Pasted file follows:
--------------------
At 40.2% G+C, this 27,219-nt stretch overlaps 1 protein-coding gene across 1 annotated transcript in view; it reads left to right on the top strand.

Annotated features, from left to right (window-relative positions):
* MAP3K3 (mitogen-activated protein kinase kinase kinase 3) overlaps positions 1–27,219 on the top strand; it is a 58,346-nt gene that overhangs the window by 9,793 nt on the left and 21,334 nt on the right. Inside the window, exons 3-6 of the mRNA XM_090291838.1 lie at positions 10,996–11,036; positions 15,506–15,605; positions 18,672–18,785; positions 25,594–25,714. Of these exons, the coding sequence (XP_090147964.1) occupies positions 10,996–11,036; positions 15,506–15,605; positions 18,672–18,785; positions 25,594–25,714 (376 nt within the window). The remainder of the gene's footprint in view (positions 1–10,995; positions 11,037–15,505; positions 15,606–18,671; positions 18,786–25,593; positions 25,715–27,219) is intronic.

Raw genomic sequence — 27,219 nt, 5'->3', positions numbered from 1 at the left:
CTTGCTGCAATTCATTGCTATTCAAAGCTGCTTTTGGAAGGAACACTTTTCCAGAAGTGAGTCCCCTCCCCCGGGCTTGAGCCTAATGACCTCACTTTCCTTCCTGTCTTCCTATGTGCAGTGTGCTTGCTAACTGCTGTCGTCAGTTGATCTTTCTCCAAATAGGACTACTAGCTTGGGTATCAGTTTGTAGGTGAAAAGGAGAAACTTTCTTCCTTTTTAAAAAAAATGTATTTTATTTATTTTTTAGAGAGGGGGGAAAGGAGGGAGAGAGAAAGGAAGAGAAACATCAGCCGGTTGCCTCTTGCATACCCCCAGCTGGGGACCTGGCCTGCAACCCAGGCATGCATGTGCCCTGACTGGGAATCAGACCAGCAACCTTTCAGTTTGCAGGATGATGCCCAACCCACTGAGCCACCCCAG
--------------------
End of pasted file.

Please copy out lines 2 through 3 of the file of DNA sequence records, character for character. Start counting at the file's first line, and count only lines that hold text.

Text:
Annotated features, from left to right (window-relative positions):
* MAP3K3 (mitogen-activated protein kinase kinase kinase 3) overlaps positions 1–27,219 on the top strand; it is a 58,346-nt gene that overhangs the window by 9,793 nt on the left and 21,334 nt on the right. Inside the window, exons 3-6 of the mRNA XM_090291838.1 lie at positions 10,996–11,036; positions 15,506–15,605; positions 18,672–18,785; positions 25,594–25,714. Of these exons, the coding sequence (XP_090147964.1) occupies positions 10,996–11,036; positions 15,506–15,605; positions 18,672–18,785; positions 25,594–25,714 (376 nt within the window). The remainder of the gene's footprint in view (positions 1–10,995; positions 11,037–15,505; positions 15,606–18,671; positions 18,786–25,593; positions 25,715–27,219) is intronic.